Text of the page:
Interpreting practices in a psychiatric hospital : interpreters' experiences and accuracy of interpreting of key psychiatric terms
Thesis (MA (Psychology))--University of Stellenbosch, 2007.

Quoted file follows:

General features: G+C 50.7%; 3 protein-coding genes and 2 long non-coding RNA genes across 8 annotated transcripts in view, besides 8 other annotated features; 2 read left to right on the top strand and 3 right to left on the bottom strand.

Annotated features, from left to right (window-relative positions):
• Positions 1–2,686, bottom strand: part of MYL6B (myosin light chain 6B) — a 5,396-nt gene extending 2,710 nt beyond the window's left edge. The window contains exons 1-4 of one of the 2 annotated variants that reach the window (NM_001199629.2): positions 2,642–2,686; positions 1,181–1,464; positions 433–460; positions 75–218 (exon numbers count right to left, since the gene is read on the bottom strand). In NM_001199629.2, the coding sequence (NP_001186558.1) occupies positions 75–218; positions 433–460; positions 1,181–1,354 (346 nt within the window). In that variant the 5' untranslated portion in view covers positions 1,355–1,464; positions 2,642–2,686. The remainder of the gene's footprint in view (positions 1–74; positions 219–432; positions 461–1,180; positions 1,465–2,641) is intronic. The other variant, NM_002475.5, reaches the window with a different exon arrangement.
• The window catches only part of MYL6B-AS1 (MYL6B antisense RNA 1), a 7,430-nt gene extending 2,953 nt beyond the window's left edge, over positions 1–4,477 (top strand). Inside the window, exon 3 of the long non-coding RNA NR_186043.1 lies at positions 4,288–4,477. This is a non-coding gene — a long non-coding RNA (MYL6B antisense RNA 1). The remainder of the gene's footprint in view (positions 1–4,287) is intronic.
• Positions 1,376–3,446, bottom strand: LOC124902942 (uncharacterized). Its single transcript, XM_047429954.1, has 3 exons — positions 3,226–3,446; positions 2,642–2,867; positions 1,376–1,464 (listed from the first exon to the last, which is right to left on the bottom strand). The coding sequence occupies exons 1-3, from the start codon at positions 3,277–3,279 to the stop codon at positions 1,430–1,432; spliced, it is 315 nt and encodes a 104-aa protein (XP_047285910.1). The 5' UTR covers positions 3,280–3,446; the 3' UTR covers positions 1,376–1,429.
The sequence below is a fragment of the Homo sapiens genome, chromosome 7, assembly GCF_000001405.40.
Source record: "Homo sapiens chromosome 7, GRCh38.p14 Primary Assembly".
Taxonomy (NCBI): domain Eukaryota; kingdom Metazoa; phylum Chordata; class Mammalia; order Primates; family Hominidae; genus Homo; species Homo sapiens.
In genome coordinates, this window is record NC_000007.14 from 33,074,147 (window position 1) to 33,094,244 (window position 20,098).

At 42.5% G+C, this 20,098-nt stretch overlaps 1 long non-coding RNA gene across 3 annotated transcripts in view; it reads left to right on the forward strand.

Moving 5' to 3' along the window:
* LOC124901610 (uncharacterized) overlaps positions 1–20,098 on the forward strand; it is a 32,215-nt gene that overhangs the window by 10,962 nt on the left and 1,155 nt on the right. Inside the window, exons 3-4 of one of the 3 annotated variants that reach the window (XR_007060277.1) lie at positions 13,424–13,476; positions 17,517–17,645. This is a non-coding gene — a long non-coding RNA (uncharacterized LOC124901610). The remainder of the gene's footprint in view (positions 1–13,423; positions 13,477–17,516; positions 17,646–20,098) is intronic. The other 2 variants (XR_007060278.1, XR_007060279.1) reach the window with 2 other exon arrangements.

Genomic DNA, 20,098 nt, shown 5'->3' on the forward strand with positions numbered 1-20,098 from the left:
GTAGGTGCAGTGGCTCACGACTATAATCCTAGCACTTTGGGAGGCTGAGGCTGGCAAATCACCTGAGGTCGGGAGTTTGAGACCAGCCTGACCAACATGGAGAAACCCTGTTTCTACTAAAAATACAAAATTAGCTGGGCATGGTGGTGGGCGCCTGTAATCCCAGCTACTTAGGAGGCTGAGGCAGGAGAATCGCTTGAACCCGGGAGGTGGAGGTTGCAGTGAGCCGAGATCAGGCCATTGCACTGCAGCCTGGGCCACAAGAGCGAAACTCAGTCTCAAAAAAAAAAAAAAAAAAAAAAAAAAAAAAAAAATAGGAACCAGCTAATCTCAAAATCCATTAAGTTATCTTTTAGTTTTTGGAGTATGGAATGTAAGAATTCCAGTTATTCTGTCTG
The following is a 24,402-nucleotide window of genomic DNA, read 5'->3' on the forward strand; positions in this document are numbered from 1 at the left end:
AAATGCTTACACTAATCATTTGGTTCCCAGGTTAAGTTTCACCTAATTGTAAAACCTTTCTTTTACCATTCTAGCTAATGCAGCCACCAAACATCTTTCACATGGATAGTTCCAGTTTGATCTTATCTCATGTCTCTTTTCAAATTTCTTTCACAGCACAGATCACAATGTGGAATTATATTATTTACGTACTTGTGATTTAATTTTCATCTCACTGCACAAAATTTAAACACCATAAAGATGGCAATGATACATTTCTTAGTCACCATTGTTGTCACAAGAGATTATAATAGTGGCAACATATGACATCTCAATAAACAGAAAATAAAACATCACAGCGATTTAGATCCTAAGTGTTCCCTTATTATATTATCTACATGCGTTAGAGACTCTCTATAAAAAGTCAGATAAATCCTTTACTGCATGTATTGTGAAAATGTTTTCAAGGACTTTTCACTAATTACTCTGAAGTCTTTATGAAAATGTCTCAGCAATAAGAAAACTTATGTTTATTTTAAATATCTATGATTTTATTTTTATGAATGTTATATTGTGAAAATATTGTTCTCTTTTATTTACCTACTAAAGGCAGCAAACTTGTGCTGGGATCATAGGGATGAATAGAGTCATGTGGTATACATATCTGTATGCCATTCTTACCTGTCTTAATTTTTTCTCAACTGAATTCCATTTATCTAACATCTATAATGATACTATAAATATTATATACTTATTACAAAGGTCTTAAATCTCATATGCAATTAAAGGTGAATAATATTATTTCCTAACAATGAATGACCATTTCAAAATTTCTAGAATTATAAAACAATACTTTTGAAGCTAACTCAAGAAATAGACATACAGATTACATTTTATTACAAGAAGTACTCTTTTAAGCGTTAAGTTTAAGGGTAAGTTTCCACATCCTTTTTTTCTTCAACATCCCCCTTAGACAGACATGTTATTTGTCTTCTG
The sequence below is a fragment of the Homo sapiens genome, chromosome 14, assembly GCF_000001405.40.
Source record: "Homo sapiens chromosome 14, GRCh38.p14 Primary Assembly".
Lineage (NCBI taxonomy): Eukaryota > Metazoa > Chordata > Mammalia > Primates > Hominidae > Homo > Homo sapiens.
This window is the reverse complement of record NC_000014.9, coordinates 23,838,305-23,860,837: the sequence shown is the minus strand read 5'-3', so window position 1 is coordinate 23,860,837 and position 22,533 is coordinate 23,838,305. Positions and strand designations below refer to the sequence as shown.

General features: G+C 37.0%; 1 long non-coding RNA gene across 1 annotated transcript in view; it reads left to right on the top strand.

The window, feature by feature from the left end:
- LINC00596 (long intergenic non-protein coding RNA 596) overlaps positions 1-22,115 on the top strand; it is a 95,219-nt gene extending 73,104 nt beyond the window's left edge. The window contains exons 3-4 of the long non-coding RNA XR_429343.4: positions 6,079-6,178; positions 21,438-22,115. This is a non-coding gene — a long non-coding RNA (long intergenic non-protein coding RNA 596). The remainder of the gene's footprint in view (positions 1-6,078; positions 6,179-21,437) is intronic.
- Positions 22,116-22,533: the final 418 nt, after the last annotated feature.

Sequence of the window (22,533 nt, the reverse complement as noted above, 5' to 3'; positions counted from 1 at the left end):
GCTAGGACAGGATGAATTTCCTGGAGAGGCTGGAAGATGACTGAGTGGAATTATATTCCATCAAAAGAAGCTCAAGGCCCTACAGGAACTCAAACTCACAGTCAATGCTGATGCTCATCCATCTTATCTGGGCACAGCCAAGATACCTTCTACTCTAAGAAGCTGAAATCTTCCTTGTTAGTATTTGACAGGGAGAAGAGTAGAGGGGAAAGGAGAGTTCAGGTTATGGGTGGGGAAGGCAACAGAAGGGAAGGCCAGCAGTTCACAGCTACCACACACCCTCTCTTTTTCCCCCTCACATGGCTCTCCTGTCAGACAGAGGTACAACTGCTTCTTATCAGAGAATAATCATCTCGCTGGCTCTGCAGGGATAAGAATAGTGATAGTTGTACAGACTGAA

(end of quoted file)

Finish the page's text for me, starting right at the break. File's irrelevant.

The main objective of this study was to investigate interpreting practices within the psychiatric hospital San Marco1, in the Western Cape. More specifically, the aim was to determine what factors might lead to the obstruction of accuracy by asking employees that act as official and unofficial interpreters to report on certain issues relating to interpreting practices. The second objective of the study was to gain some understanding of what interpreters experience when doing interpreting especially since unofficial interpreters (nurses, cleaners and administrative staff) are often used to act as interpreters within South Africa’s public health services and this may not only have implications for accuracy but also for interpreters’ own mental health. A cross-sectional qualitative interview design was used. The research participants consisted of eight employees of San Marco, (including two administrative clerks/ interpreters, two bilingual security guards, and four bilingual nurses), and two bilingual psychiatrists, who, though not being employees of San Marco, yet have experience in interpreting while working as psychiatrists within psychiatric institutions in South Africa. Participants were asked to respond to semi-structured questions. In addition, participants took part in a structured task in which they were asked to translate and back-translate commonly-used diagnostic questions. Content analysis was used to analyse data collected from semi-structured interviews and participants’ translations and back-translations were checked for inaccuracies. The analysis of interviews revealed the following information: • not all of the participants who act as interpreters are in fact functionally bilingual in the context with which they work • none of the interpreters are trained in interpreting; and • a clear distinction could be drawn between interpreters who have training in mental health compared to those who lack training in mental health or psychiatry. Furthermore participants’ translations of the nine questions were approximately right. Participants’ translations conveyed more or less the same messages as what was intended with the original English questions. In fact the translations were fairly accurate for untrained interpreters. However, participants were not always specific as to what they were asking about. Interpreters need to translate questions in such a way that it is diagnostically specific in order for the clinician to make an accurate diagnosis. It is crucial that patients have a clear understanding about what the interpreter are asking them and this was not always evident in participants’ translations. The abovementioned results may for obvious reasons lead to the obstruction of accurate interpretation however it should not be attributed to a lack of competence on the interpreters part but should rather be attributed to challenges in a health system which has inherited a history of discrimination and continues to discriminate against certain patients, even when clinicians and interpreters alike may be doing their best not to discriminate. The problem is structural rather than individual, and needs to be addressed as such, and in the context of competing demands in public health care. Although the interviews did reveal valuable information regarding the obstruction of accuracy it should be kept in mind that an analysis of actual recorded interpreting sessions between the clinician, patient and interpreter is necessary for a more in depth understanding of the obstruction of accuracy as investigated in this study and such a study is currently in the planning phase.